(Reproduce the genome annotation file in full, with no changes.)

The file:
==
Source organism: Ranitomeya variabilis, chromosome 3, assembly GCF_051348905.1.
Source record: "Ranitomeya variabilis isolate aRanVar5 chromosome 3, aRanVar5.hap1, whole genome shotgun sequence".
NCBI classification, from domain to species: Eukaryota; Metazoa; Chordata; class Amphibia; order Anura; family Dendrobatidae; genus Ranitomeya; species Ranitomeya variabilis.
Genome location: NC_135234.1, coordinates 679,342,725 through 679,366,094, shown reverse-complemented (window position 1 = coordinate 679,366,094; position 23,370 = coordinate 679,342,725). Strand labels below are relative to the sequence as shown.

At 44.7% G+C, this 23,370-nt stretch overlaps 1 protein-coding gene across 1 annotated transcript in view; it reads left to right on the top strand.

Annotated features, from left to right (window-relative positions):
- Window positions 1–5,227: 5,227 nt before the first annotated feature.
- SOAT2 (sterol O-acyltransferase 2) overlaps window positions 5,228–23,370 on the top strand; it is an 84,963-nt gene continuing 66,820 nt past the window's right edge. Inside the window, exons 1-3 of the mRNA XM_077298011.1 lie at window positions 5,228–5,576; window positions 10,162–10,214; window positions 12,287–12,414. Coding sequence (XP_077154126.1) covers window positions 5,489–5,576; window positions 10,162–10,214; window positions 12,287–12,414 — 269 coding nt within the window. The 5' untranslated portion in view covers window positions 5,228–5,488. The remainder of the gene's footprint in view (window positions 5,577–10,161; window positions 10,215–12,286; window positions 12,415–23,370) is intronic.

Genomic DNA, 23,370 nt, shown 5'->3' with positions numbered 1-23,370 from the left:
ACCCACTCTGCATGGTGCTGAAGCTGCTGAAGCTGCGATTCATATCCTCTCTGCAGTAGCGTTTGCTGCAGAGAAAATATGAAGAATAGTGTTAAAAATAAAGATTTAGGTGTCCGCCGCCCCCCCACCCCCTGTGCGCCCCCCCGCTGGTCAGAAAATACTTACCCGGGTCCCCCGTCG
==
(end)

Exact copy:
Source organism: Ranitomeya variabilis, chromosome 3, assembly GCF_051348905.1.
Source record: "Ranitomeya variabilis isolate aRanVar5 chromosome 3, aRanVar5.hap1, whole genome shotgun sequence".
NCBI classification, from domain to species: Eukaryota; Metazoa; Chordata; class Amphibia; order Anura; family Dendrobatidae; genus Ranitomeya; species Ranitomeya variabilis.
Genome location: NC_135234.1, coordinates 679,342,725 through 679,366,094, shown reverse-complemented (window position 1 = coordinate 679,366,094; position 23,370 = coordinate 679,342,725). Strand labels below are relative to the sequence as shown.

At 44.7% G+C, this 23,370-nt stretch overlaps 1 protein-coding gene across 1 annotated transcript in view; it reads left to right on the top strand.

Annotated features, from left to right (window-relative positions):
- Window positions 1–5,227: 5,227 nt before the first annotated feature.
- SOAT2 (sterol O-acyltransferase 2) overlaps window positions 5,228–23,370 on the top strand; it is an 84,963-nt gene continuing 66,820 nt past the window's right edge. Inside the window, exons 1-3 of the mRNA XM_077298011.1 lie at window positions 5,228–5,576; window positions 10,162–10,214; window positions 12,287–12,414. Coding sequence (XP_077154126.1) covers window positions 5,489–5,576; window positions 10,162–10,214; window positions 12,287–12,414 — 269 coding nt within the window. The 5' untranslated portion in view covers window positions 5,228–5,488. The remainder of the gene's footprint in view (window positions 5,577–10,161; window positions 10,215–12,286; window positions 12,415–23,370) is intronic.

Genomic DNA, 23,370 nt, shown 5'->3' with positions numbered 1-23,370 from the left:
ACCCACTCTGCATGGTGCTGAAGCTGCTGAAGCTGCGATTCATATCCTCTCTGCAGTAGCGTTTGCTGCAGAGAAAATATGAAGAATAGTGTTAAAAATAAAGATTTAGGTGTCCGCCGCCCCCCCACCCCCTGTGCGCCCCCCCGCTGGTCAGAAAATACTTACCCGGGTCCCCCGTCG